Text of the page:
New technologies and insights in antigen discovery, genomics and immunological monitoring offer tremendous potential that could be collectively leveraged to speed development of vaccines against major diseases, according to leading scientists who met across specializations to explore creation of a Human Vaccines Project and reported their conclusions in Nature Immunology.
Vaccines are one of the greatest success stories in the history of public health but remain elusive for persistent global diseases such as AIDS, tuberculosis and malaria, which together kill more than 3.5 million people a year and infect millions more, despite impressive advances in treatment and prevention. Previously successful vaccine development strategies don’t work against a number of today’s complex parasites, bacteria, viruses and cancers.
“A Human Vaccines Project focused on solving the major scientific problems impeding vaccine development could be transformative for efforts to help prevent these devastating infectious diseases as well as certain cancers,” said Wayne Koff, chief scientific officer of the International AIDS Vaccine Initiative (IAVI) and lead author of the report.
The 35 experts from industry, academia, government and nongovernmental organizations met in February in La Jolla, Calif., and “concluded that the concept for a Human Vaccines Project was meritorious, timely and potentially transformative,” the report stated. The group identified three major common challenges in vaccine research and development: an insufficient understanding of how to generate specific, potent, broad and durable immune responses in humans; an insufficient understanding of precise antigens required to produce desired protective immunity, and a need for a deeper appreciation of how best to optimize vaccine efficacy in newborns, the elderly and populations in the developing world.
They recommended that the Human Vaccines Project focus on mapping the human immune system into a “human immunome” to facilitate vaccine discovery, and on a comprehensive series of systematic human immunology-based clinical research studies with experimental vaccines aimed at solving the identified scientific challenges and overcoming the limited predictive powers of animal models.
“Creating an enabling environment for and implementing such trials, and ensuring close engagement with the vaccine industry and public sector research agencies, would be keys to the project’s success,” said report co-author Ian D. Gust, professorial fellow, Department of Microbiology and Immunology, University of Melbourne, who chaired the meeting.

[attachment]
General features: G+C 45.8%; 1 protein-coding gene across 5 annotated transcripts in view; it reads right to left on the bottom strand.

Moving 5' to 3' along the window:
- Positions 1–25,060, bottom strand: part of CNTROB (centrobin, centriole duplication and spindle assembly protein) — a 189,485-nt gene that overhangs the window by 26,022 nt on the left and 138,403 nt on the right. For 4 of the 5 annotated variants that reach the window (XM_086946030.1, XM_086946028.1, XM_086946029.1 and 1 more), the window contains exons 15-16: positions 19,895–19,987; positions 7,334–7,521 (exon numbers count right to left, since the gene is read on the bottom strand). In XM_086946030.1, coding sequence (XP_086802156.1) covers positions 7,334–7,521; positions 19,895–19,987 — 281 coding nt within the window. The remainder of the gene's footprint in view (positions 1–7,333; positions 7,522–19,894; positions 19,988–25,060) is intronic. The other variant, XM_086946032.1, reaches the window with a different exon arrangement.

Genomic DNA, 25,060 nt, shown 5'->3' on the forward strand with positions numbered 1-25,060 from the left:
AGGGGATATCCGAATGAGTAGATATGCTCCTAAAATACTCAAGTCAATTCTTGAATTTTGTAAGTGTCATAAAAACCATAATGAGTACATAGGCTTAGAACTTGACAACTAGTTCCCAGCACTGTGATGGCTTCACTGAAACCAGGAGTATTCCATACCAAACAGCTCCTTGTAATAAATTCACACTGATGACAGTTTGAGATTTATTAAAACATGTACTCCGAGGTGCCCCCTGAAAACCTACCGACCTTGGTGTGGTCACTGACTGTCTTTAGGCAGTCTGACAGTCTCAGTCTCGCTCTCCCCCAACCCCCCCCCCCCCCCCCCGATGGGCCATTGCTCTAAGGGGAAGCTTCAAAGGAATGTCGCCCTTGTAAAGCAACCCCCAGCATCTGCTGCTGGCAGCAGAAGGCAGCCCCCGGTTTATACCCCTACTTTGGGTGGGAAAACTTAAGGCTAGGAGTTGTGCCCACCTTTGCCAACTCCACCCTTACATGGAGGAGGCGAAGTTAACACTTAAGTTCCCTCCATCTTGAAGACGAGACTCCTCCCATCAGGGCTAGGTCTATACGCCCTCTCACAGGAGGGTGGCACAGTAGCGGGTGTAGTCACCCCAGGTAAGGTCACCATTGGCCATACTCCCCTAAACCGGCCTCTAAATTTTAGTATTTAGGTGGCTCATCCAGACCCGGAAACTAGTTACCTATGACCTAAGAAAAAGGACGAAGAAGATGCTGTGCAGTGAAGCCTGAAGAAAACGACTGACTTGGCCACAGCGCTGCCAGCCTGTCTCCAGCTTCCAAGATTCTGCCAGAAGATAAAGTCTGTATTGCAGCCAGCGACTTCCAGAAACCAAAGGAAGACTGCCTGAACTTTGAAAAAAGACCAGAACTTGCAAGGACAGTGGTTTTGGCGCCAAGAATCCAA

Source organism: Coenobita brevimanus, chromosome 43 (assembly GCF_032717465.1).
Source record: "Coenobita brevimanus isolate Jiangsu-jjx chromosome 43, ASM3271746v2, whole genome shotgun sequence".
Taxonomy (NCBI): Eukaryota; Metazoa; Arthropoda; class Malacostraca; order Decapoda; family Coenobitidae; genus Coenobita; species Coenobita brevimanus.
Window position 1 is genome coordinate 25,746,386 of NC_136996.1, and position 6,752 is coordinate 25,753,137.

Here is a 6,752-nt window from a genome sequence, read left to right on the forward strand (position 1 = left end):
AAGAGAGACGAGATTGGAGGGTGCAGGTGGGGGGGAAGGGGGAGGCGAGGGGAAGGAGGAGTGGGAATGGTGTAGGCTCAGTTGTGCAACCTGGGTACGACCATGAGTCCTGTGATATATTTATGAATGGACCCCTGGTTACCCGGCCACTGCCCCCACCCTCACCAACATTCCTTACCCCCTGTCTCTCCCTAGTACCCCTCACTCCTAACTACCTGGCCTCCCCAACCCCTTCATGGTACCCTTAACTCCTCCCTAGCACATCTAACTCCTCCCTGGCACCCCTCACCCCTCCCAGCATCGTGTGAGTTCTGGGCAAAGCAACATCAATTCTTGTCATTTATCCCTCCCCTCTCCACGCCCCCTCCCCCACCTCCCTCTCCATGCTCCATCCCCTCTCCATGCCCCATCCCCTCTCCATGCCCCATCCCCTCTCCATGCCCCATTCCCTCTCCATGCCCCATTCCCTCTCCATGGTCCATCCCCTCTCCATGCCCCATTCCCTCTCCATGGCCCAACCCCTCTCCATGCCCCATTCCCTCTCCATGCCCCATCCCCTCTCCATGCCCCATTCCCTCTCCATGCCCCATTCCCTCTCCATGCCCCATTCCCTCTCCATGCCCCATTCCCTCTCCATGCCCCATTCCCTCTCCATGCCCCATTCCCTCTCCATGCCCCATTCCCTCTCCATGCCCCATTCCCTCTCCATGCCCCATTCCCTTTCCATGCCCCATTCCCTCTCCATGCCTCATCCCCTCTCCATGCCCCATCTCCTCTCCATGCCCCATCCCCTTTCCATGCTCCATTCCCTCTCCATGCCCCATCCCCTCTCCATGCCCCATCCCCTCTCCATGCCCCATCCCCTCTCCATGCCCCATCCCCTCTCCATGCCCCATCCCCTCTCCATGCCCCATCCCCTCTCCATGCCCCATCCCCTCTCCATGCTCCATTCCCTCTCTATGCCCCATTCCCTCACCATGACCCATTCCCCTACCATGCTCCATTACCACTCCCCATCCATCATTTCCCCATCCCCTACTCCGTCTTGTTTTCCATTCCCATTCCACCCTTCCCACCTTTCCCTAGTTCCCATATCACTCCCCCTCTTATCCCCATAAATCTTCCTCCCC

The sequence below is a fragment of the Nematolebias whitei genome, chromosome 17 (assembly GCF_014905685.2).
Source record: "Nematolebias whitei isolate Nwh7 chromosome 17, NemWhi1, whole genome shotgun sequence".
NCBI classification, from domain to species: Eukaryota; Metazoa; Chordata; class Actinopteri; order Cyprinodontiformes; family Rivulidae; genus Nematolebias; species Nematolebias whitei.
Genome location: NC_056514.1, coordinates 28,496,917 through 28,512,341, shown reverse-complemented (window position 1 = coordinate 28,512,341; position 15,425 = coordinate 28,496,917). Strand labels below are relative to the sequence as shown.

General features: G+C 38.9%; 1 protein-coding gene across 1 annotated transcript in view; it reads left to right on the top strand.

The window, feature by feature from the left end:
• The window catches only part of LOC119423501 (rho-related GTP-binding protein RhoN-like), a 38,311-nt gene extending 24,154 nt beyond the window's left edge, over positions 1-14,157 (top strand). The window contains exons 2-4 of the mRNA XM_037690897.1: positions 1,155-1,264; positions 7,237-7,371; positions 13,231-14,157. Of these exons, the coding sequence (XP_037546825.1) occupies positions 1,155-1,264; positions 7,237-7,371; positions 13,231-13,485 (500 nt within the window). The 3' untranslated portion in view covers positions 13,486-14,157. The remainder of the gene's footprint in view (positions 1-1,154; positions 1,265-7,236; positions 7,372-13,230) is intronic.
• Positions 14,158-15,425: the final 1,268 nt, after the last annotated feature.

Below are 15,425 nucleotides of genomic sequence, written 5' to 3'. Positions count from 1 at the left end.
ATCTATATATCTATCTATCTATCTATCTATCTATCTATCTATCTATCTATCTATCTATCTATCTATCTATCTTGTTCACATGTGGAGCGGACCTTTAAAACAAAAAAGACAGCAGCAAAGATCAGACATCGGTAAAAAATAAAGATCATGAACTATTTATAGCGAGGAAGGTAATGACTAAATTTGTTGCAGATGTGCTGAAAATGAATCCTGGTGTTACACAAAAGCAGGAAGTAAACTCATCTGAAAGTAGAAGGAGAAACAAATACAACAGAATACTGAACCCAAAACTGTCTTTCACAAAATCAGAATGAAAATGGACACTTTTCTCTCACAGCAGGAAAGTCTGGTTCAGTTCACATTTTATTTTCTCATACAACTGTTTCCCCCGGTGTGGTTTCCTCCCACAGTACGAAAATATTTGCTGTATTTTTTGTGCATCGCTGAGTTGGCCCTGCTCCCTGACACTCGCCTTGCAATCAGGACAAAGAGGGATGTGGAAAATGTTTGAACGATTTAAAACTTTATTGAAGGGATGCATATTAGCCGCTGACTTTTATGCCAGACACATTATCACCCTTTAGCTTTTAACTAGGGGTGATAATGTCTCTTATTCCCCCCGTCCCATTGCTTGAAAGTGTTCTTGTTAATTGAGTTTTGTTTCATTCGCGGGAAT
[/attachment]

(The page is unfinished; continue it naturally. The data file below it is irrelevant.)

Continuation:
The February meeting was the first of three workshops to catalyze the Human Vaccines Project, with an initial focus on identifying key objectives to inform the project’s scientific plan. The second workshop, to be held in New York City in July, will focus on organizational, management and financial questions to inform a business plan. The third workshop, projected for late 2014 or early 2015, will bring together key stakeholders and potential donors to review the scientific and business plans and prepare for a projected launch in 2015. The three initial workshops are funded by a grant to IAVI from the Robert Wood Johnson Foundation.
“There was a very strong consensus that we now have the tools to radically change the paradigm for vaccine development and usher in a new era in disease prevention,” said workshop participant M.K. Bhan, former secretary of the Department of Biotechnology, Ministry of Science and Technology, Government of India.
“We are at a pivotal point in the history of biological and vaccine sciences, with an unprecedented opportunity to prevent some of humanity’s worst diseases. A Human Vaccines Project has the potential to make that vision a reality,” said report co-author Stanley Plotkin, Emeritus Professor of the University of Pennsylvania and Chairman of the Human Vaccines Project Steering Committee.
Date: June 18, 2014